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Guest Cacher Jane8276

quote:
Originally posted by Robereno:

I released my first bug on October 2 and it still sits in that first cache http://www.geocaching.com/track/track_detail.asp?ID=124

 

It has nothing to do with the bug; it?s just that geocaching activity has really slowed down, at least in my immediate area here in Southern Cal. I?m watching quite a few caches within a 50 mile radius and activity is really down. I am not discouraged at all though. I?ll be putting out my third bug on Friday and it will be in such a remote place that it could be months before it is retrieved. Only a serious geocacher will be finding it.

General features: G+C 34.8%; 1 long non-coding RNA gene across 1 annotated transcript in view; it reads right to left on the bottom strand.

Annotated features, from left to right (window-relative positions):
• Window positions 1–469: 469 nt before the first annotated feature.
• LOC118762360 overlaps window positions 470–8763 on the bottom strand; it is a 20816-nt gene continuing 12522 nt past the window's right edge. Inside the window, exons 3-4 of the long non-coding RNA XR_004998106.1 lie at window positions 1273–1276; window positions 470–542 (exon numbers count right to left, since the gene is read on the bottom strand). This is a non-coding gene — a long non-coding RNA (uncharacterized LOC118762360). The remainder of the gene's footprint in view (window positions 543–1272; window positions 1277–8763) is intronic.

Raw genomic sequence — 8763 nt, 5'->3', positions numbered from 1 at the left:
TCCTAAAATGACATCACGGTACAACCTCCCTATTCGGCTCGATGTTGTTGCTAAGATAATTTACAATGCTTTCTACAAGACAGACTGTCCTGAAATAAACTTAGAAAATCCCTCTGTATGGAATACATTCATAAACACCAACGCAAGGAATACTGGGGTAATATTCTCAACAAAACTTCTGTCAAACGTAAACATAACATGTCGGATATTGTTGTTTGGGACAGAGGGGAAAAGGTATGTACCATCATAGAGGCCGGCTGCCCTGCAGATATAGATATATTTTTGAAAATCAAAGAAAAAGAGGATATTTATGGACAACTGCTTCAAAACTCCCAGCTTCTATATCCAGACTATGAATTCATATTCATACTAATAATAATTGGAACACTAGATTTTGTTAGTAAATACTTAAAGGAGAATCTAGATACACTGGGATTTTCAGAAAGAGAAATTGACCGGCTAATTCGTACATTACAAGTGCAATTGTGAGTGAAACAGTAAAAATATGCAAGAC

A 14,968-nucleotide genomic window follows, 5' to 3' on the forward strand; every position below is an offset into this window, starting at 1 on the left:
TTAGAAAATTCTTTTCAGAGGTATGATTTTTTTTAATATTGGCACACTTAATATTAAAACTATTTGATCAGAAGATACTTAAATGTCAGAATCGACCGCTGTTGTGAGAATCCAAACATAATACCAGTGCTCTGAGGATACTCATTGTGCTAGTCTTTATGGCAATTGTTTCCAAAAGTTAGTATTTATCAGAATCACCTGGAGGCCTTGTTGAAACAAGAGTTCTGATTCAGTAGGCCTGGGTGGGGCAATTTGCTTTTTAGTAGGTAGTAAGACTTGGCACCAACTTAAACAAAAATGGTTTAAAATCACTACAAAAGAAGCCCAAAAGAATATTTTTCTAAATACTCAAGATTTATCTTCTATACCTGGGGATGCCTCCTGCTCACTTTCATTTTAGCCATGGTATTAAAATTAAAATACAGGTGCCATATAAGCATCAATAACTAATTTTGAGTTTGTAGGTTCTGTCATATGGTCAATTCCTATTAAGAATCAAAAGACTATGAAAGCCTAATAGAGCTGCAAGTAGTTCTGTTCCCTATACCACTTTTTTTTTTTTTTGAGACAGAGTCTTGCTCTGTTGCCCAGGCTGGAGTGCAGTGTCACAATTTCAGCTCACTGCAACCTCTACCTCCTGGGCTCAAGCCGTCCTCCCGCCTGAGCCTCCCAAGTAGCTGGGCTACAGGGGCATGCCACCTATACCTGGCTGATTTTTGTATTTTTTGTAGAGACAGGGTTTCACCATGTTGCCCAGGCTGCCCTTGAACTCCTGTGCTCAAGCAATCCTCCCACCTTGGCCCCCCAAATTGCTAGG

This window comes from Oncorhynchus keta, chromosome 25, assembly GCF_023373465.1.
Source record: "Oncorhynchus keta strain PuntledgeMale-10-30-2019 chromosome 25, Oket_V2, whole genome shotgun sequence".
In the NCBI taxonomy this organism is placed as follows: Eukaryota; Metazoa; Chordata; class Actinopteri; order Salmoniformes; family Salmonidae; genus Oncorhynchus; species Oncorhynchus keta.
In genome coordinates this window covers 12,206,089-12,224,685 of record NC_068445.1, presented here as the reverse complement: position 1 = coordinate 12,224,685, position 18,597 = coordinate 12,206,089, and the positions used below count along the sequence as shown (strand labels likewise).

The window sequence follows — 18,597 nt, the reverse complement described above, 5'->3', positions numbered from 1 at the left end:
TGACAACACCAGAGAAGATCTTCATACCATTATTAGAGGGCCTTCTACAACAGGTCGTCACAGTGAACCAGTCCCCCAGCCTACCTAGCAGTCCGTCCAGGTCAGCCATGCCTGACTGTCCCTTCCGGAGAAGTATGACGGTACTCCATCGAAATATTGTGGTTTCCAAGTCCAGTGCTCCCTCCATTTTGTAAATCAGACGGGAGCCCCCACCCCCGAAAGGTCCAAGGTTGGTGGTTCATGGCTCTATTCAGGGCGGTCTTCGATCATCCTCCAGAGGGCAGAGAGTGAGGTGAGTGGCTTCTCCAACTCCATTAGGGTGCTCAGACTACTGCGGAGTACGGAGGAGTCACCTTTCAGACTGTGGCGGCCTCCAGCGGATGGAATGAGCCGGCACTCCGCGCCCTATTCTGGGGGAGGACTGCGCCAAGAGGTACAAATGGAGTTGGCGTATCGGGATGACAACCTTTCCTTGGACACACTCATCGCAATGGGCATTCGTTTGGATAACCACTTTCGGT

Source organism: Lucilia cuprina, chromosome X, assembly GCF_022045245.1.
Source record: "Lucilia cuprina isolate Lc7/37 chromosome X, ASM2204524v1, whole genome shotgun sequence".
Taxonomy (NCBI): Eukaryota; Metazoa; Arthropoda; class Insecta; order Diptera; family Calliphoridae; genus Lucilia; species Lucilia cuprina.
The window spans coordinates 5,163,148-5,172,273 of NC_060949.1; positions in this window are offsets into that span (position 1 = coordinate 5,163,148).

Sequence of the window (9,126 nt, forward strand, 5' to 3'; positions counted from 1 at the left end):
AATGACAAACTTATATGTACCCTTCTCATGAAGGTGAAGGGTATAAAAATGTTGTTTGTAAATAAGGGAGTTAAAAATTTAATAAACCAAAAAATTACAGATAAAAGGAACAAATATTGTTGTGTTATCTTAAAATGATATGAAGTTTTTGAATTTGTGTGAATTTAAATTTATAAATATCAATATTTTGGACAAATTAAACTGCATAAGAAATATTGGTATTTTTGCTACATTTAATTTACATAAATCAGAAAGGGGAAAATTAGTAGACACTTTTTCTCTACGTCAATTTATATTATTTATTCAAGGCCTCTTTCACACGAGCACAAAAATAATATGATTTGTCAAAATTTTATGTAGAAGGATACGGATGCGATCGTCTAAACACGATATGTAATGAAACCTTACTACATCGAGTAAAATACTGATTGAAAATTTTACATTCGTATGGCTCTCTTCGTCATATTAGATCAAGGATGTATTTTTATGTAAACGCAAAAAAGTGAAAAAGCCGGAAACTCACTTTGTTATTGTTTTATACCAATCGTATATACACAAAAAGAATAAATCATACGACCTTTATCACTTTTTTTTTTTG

Also, if I remember correctly, a travel bug doesn?t necessarily need to be placed in a cache. We could leave these things on a park bench somewhere and people can still participate. I?ve been considering leaving one around the university where I work. I can?t place a cache for security reasons but a well placed travel bug has the potential to take off fast. At least I know that most college students use a computer and would be able to log it in. I?m still amazed at the number of people I meet who never use a computer and would be baffled at the idea of logging something on the internet.


I have my Adventure Pass ready for your cache. Just waiting for a free w/e to get there! You could do mine but I have'nt got a TBug in it yet. http://www.geocaching.com/seek/cache_details.asp?ID=9273

and it's probably a little too easy for your taste